Can a piece of paper shield women from land grabs in Uganda?

Article Date

14 October 2014

Article Author

Proscovia Nnamulondo

Media Contact

Anne McPherson

Vice President, Global Communications email [email protected]

As the world celebrates International Day of Rural Women this week, I can’t help but think of Colina, a widow and a farmer I recently met in the remote region of Pader District in post-conflict northern Uganda. Her story represents a struggle that many women and their children in Uganda face: the threat of losing their homes and their land – from which grows their livelihood – simply because they do not have the right piece of paper.

Colina’s distress first started when she lost her husband in 2002. Shortly after, his relatives decided that his brother Adam would inherit the widow and her six children, as is custom among some communities in her area. He soon shifted his existing family – which included three additional wives and their children – to her home in a rural area of Pader district. This is when her nightmare really began.

“It took me five years to regain full control over my land after my brother-in-law tried to evict me and my children,” Colina recounted, lines of bitterness etched into her features. Although clan leaders eventually helped her to win back her land, it was a long and trying ordeal that nearly destroyed her life.

In 2005, disagreements over use of the land and property had escalated and Adam started demanding that Colina and her children leave. He argued that the land on which they lived belonged to the clan because his late brother had inherited it from their father.

Distraught and confused by the new state of affairs, Colina filed a case with the village local council to regain full control over her land. Although the council ruled in her favor, Adam refused to respect the verdict and continued to harass her with threats of eviction. She proceeded to the parish local council which reaffirmed the previous decision. However, when Adam took her to the sub-county court to seek redress, she lost. She believes that sub-county court officials were compromised to rule against her.

“He bribed some members of the sub-county court. He gave one a new cell phone and 30,000 Shillings (about $11) to another,” she told me.

Colina’s experience is one that represents a larger battle faced by women and their families who live in areas where customary law, dictated by age-old, patriarchal tradition, bears much greater influence on individual and community behaviour than the law of the land. She had no written proof that she was the rightful owner – and her husband had not written a will – leaving her very vulnerable to exploitation. Among some communities in northern Uganda, it is a common practice for a man to inherit his brother’s widow or to evict her to claim the land for himself. In Colina’s case, she suffered both.  While widow inheritance was traditionally intended to guarantee continued welfare of the family after the death of the patriarchal head, it is turning out to be a catalyst for property grabbing.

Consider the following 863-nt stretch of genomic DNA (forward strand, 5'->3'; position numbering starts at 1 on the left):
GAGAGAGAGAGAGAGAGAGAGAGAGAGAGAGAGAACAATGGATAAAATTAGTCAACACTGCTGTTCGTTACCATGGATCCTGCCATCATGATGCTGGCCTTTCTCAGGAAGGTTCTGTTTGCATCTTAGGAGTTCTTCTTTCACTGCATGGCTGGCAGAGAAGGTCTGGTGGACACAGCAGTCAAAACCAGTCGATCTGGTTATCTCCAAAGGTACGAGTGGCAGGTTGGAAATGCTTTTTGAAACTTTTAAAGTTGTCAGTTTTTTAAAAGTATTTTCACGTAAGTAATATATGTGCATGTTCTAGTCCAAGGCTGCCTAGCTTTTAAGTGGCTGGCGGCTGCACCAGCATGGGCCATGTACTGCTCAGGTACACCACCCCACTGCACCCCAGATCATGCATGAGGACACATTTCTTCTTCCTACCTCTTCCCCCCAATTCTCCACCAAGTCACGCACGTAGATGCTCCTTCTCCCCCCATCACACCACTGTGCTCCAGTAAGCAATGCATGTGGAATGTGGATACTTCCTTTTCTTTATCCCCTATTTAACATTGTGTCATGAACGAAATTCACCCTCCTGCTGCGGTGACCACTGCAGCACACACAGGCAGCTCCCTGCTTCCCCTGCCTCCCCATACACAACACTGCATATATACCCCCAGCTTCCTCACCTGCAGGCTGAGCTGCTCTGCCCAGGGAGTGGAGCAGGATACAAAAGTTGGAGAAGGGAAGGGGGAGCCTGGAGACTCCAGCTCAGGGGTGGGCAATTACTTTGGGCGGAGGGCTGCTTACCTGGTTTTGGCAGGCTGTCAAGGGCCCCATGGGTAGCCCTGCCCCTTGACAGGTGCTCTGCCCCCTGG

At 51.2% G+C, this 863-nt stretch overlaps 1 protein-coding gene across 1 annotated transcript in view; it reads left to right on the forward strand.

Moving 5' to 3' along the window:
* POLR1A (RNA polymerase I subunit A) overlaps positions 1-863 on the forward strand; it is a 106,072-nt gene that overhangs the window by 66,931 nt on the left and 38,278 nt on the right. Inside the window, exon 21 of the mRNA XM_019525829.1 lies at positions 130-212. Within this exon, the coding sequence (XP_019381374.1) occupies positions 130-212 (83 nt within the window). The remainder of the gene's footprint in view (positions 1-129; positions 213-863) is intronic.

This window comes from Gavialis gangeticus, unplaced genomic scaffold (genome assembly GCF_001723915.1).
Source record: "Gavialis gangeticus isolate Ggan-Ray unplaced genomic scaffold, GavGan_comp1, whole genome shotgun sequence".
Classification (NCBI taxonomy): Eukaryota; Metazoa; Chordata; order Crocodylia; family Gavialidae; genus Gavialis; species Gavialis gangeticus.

In the end, due to her tenacity and persistence, and a bit of luck, Colina is now cultivating her land without any hindrance. Her case eventually reached the regional High Court – a 100 mile journey away from her village in Pader District – but the travel cost was prohibitive. Instead, the district governor recommended that the clan members mediate. She took his advice and in the end, they ruled in her favour. Colina and Adam signed a memorandum of understanding before clan leaders. A few days later, Adam went back to his home with his entire family.

“I felt so happy when I saw him leave with his wives and children. He had tormented me enough and I felt great relief when he left. A huge burden had been lifted off my head,” said Colina, her eyes glittering with tears of joy.

She is now living off of her crops and earning an income. And she is confident that if she dies, her three sons – and importantly, her three daughters – will be able to inherit the land. Although Colina does not yet hold a legally binding certificate of customary ownership, the memorandum she signed with Adam before the clan leaders clearly shows that she has full control over the land.

Colina has also channelled her negative experience into becoming a force for change in her community. Angered by the continued ordeal women face due to violation of their land rights by their relatives after the death of their spouses, Colina has become part of a drama group supported by a civil society organization that is raising awareness about both men and women’s land rights in Pader District.

The suffering Colina endured and the resilience she developed while pursuing justice motivated her to try to help others. But she and civil society organizations can only do so much, can only reach so many with information about women’s land rights. It is critical that the government meet them half way, certificates of customary ownership in hand. It is the only way to bridge the deep divide between policy and practice for the rural women of Uganda.

Proscovia Nnamulondo works for the Uganda Land Alliance (ULA). Another civil society organization known by its acronym UCOBAC, whose mission is to improve the welfare of women, children and other vulnerable groups in Uganda, joined forces with ULA in 2013 to start the In Her Name Coalition to promote women’s land ownership.